18. Waste Treatment and Immobilization Plant U. S. Department of Energy Office of River Protection Submerged Bed Scrubber Condensate Disposition Project - 13460

    SciTech Connect (OSTI)

    Yanochko, Ronald M. [Washington River Protection Solutions, P.O. Box 850, Richland, Washington 99352 (United States)] [Washington River Protection Solutions, P.O. Box 850, Richland, Washington 99352 (United States); Corcoran, Connie [AEM Consulting, LLC, 1201 Jadwin Avenue, Richland, Washington 99352 (United States)] [AEM Consulting, LLC, 1201 Jadwin Avenue, Richland, Washington 99352 (United States)

    2013-07-01

    The Hanford Waste Treatment and Immobilization Plant (WTP) will generate an off-gas treatment system secondary liquid waste stream [submerged bed scrubber (SBS) condensate], which is currently planned for recycle back to the WTP Low Activity Waste (LAW) melter. This SBS condensate waste stream is high in Tc-99, which is not efficiently captured in the vitrified glass matrix [1]. A pre-conceptual engineering study was prepared in fiscal year 2012 to evaluate alternate flow paths for melter off-gas secondary liquid waste generated by the WTP LAW facility [2]. This study evaluated alternatives for direct off-site disposal of this SBS without pre-treatment, which mitigates potential issues associated with recycling. This study [2] concluded that SBS direct disposal is a viable option to the WTP baseline. The results show: - Off-site transportation and disposal of the SBS condensate is achievable and cost effective. - Reduction of approximately 4,325 vitrified WTP Low Activity Waste canisters could be realized. - Positive WTP operational impacts; minimal WTP construction impacts are realized. - Reduction of mass flow from the LAW Facility to the Pretreatment Facility by 66%. - Improved Double Shell Tank (DST) space management is a benefit. (authors)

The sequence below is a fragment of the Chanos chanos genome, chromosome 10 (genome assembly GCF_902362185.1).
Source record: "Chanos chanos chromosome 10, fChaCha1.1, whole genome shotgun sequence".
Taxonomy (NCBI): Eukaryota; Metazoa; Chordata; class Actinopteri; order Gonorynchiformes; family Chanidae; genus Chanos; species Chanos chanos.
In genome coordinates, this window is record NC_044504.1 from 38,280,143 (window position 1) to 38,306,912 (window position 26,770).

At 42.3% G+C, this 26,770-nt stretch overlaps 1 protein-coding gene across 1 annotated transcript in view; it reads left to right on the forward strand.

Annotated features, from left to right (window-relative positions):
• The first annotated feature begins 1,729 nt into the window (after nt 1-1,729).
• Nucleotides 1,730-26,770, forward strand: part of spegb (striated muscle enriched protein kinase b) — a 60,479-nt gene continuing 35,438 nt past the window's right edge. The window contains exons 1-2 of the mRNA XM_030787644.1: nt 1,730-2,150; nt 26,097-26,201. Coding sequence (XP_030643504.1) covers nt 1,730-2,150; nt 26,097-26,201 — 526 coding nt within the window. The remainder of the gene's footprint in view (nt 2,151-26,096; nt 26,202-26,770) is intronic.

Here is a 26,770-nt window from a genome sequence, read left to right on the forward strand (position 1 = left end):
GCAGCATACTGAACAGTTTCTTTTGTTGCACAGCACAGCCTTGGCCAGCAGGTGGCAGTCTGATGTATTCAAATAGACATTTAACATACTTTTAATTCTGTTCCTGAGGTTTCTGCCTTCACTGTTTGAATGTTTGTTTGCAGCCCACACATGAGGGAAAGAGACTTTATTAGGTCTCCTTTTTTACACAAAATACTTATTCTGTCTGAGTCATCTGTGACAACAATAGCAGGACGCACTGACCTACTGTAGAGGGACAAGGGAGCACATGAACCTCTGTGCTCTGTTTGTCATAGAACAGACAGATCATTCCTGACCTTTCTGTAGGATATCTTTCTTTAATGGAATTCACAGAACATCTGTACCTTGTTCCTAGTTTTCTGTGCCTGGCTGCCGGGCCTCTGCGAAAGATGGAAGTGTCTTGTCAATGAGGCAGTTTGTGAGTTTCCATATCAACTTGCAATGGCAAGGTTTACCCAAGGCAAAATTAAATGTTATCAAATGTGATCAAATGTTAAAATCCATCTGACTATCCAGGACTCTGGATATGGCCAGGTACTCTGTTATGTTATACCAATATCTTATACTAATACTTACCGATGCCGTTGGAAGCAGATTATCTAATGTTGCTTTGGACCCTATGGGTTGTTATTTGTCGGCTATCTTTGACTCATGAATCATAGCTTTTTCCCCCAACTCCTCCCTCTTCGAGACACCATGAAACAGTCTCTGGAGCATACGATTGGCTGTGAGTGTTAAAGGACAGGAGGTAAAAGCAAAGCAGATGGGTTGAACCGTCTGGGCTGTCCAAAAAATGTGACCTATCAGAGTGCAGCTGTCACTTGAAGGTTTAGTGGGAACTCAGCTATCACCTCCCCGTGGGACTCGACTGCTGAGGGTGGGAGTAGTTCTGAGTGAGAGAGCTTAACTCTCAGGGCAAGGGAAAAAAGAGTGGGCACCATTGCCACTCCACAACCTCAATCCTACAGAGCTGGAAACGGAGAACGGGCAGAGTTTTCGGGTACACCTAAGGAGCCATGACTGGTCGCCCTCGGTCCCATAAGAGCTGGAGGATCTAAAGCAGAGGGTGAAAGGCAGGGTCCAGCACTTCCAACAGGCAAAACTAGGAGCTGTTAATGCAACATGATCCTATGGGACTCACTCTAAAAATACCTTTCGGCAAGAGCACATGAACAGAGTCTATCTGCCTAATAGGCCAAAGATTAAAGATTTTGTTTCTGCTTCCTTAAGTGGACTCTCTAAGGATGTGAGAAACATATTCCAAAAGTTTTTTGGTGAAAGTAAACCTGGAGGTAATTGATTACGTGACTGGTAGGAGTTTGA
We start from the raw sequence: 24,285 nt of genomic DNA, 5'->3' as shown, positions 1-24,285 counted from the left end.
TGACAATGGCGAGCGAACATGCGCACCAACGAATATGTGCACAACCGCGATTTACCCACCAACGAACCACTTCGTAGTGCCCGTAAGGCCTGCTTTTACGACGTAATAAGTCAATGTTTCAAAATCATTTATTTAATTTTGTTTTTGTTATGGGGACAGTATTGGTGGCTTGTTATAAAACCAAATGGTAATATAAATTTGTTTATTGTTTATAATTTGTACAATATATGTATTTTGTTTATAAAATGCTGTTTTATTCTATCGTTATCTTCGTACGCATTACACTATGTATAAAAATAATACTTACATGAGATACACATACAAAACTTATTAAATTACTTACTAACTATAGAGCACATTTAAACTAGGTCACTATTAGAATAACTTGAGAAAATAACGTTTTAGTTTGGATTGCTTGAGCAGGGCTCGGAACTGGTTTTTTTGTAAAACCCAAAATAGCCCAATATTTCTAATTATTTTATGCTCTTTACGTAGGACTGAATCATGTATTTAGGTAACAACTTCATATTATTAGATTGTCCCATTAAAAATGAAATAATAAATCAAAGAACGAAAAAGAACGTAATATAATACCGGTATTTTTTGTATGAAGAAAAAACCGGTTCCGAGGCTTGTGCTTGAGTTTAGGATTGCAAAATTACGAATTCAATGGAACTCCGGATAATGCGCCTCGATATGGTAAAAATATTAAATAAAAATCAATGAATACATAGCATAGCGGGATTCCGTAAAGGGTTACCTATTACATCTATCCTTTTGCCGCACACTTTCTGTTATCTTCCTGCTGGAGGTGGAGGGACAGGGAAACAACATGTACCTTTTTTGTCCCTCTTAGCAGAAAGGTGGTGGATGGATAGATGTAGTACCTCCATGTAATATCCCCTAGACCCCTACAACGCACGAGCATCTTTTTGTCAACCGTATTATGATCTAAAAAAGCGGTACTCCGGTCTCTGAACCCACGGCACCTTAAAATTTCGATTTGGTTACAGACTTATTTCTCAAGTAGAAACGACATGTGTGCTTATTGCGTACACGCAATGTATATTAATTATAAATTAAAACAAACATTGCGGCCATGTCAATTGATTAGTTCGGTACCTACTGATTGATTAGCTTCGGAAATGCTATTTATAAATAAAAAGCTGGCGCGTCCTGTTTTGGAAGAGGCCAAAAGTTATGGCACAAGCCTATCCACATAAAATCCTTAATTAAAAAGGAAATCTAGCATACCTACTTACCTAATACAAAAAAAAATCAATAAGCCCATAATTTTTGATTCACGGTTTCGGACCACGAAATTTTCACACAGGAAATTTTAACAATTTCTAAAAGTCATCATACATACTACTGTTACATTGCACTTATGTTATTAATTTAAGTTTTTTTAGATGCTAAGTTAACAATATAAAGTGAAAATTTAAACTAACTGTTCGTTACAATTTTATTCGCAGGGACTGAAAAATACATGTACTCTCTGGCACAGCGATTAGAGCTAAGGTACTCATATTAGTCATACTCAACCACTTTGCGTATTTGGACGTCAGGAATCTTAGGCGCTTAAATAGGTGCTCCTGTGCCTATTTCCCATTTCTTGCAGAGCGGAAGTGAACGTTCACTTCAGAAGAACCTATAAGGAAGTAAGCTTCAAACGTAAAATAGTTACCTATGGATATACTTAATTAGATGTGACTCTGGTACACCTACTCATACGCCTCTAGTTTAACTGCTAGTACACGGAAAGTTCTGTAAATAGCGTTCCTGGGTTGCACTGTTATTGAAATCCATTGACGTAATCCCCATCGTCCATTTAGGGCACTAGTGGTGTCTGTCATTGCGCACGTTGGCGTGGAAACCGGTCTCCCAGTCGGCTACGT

19. FINAL REPORT TESTING OF IRON PHOSPHATE LAW GLASS (VSL-11R2340-1) 04/25/2011 REV 0 06/10/2011

    SciTech Connect (OSTI)

    KRUGER AA; GAN H ET AL; JOSEPH I; BEUCHELE AC; FENG Z; WANG C; VIRAGHC; PEGG IL

    2011-08-31

    About 50 million gallons of high-level mixed waste is currently stored in underground tanks at The United States Department of Energy's (DOE's) Hanford site in the State of Washington. The Hanford Tank Waste Treatment and Immobilization Plant (WTP) will provide DOE's Office of River Protection (ORP) with a means of treating this waste by vitrification for subsequent disposal. The tank waste will be separated into low- and high-activity waste fractions, which will then be vitrified respectively into Immobilized Low Activity Waste (ILAW) and Immobilized High Level Waste (IHLW) products. The ILAW product will be disposed in an engineered facility on the Hanford site while the IHLW product will likely be directed to a national deep geological disposal facility for high-level nuclear waste. The ILA W and IHLW products must meet a variety of requirements with respect to protection of the environment before they can be accepted for disposal. The objectives of the work reported herein were to assess the corrosion of Inconel 690 and 693 in the FeP glass developed by MS&T and to measure key high temperature properties of the LAW iron phosphate glass. Specific objectives of these tests were the following: (1) Determination of the extent of corrosion of Inconel 690 and 693 in LAW FeP glass at 1050, 1l00, and 1150 C; (2) Determination of the extent of corrosion of Inconel 690 and 693 in LAW FeP glass in the presence of an electric field; (3) Measurement of the high temperature specific heat of the LAW FeP glass; (4) Measurement of the high temperature density of the LAW FeP glass; (5) Measurement of the high temperature thermal diffusivity of the LAW FeP glass; and (6) Calculation of the high temperature thermal conductivity of the LAW FeP glass from the above three measured properties.

  20. Final Report - Crystal Settling, Redox, and High Temperature Properties of ORP HLW and LAW Glasses, VSL-09R1510-1, Rev. 0, dated 6/18/09

    SciTech Connect (OSTI)